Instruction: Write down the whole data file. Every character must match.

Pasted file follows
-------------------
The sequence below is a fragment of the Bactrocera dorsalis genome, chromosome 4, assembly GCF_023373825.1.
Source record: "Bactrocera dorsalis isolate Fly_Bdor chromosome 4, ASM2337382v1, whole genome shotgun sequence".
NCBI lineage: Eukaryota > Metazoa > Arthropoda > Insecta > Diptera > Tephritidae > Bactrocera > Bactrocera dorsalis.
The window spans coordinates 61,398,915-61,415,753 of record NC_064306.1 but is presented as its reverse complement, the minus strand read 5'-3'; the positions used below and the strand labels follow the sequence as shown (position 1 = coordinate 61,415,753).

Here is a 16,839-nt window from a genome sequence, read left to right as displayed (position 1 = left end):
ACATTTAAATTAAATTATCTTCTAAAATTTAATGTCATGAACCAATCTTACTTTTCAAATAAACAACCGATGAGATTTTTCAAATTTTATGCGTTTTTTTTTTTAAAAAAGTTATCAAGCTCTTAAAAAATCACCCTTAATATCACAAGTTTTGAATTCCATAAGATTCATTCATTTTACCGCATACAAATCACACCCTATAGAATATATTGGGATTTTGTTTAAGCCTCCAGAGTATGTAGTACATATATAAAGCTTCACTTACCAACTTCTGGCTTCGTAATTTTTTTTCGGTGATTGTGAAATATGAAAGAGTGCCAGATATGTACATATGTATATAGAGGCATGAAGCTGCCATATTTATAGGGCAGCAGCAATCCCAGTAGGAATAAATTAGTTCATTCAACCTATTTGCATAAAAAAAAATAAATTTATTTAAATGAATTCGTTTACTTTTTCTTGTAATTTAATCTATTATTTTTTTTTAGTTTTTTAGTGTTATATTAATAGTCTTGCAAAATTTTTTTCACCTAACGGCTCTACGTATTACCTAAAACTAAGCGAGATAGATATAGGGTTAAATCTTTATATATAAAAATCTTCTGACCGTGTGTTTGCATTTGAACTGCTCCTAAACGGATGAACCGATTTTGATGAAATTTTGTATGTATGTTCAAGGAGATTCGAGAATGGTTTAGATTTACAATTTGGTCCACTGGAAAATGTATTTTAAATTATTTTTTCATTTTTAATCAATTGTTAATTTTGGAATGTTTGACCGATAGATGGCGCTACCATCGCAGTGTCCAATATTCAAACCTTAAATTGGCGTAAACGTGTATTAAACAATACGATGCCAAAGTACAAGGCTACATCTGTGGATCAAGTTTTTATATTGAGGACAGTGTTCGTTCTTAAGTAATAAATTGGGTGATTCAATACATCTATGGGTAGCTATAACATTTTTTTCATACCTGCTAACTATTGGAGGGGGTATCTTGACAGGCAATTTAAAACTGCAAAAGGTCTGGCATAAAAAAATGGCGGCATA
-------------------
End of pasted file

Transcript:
The sequence below is a fragment of the Bactrocera dorsalis genome, chromosome 4, assembly GCF_023373825.1.
Source record: "Bactrocera dorsalis isolate Fly_Bdor chromosome 4, ASM2337382v1, whole genome shotgun sequence".
NCBI lineage: Eukaryota > Metazoa > Arthropoda > Insecta > Diptera > Tephritidae > Bactrocera > Bactrocera dorsalis.
The window spans coordinates 61,398,915-61,415,753 of record NC_064306.1 but is presented as its reverse complement, the minus strand read 5'-3'; the positions used below and the strand labels follow the sequence as shown (position 1 = coordinate 61,415,753).

Here is a 16,839-nt window from a genome sequence, read left to right as displayed (position 1 = left end):
ACATTTAAATTAAATTATCTTCTAAAATTTAATGTCATGAACCAATCTTACTTTTCAAATAAACAACCGATGAGATTTTTCAAATTTTATGCGTTTTTTTTTTTAAAAAAGTTATCAAGCTCTTAAAAAATCACCCTTAATATCACAAGTTTTGAATTCCATAAGATTCATTCATTTTACCGCATACAAATCACACCCTATAGAATATATTGGGATTTTGTTTAAGCCTCCAGAGTATGTAGTACATATATAAAGCTTCACTTACCAACTTCTGGCTTCGTAATTTTTTTTCGGTGATTGTGAAATATGAAAGAGTGCCAGATATGTACATATGTATATAGAGGCATGAAGCTGCCATATTTATAGGGCAGCAGCAATCCCAGTAGGAATAAATTAGTTCATTCAACCTATTTGCATAAAAAAAAATAAATTTATTTAAATGAATTCGTTTACTTTTTCTTGTAATTTAATCTATTATTTTTTTTTAGTTTTTTAGTGTTATATTAATAGTCTTGCAAAATTTTTTTCACCTAACGGCTCTACGTATTACCTAAAACTAAGCGAGATAGATATAGGGTTAAATCTTTATATATAAAAATCTTCTGACCGTGTGTTTGCATTTGAACTGCTCCTAAACGGATGAACCGATTTTGATGAAATTTTGTATGTATGTTCAAGGAGATTCGAGAATGGTTTAGATTTACAATTTGGTCCACTGGAAAATGTATTTTAAATTATTTTTTCATTTTTAATCAATTGTTAATTTTGGAATGTTTGACCGATAGATGGCGCTACCATCGCAGTGTCCAATATTCAAACCTTAAATTGGCGTAAACGTGTATTAAACAATACGATGCCAAAGTACAAGGCTACATCTGTGGATCAAGTTTTTATATTGAGGACAGTGTTCGTTCTTAAGTAATAAATTGGGTGATTCAATACATCTATGGGTAGCTATAACATTTTTTTCATACCTGCTAACTATTGGAGGGGGTATCTTGACAGGCAATTTAAAACTGCAAAAGGTCTGGCATAAAAAAATGGCGGCATA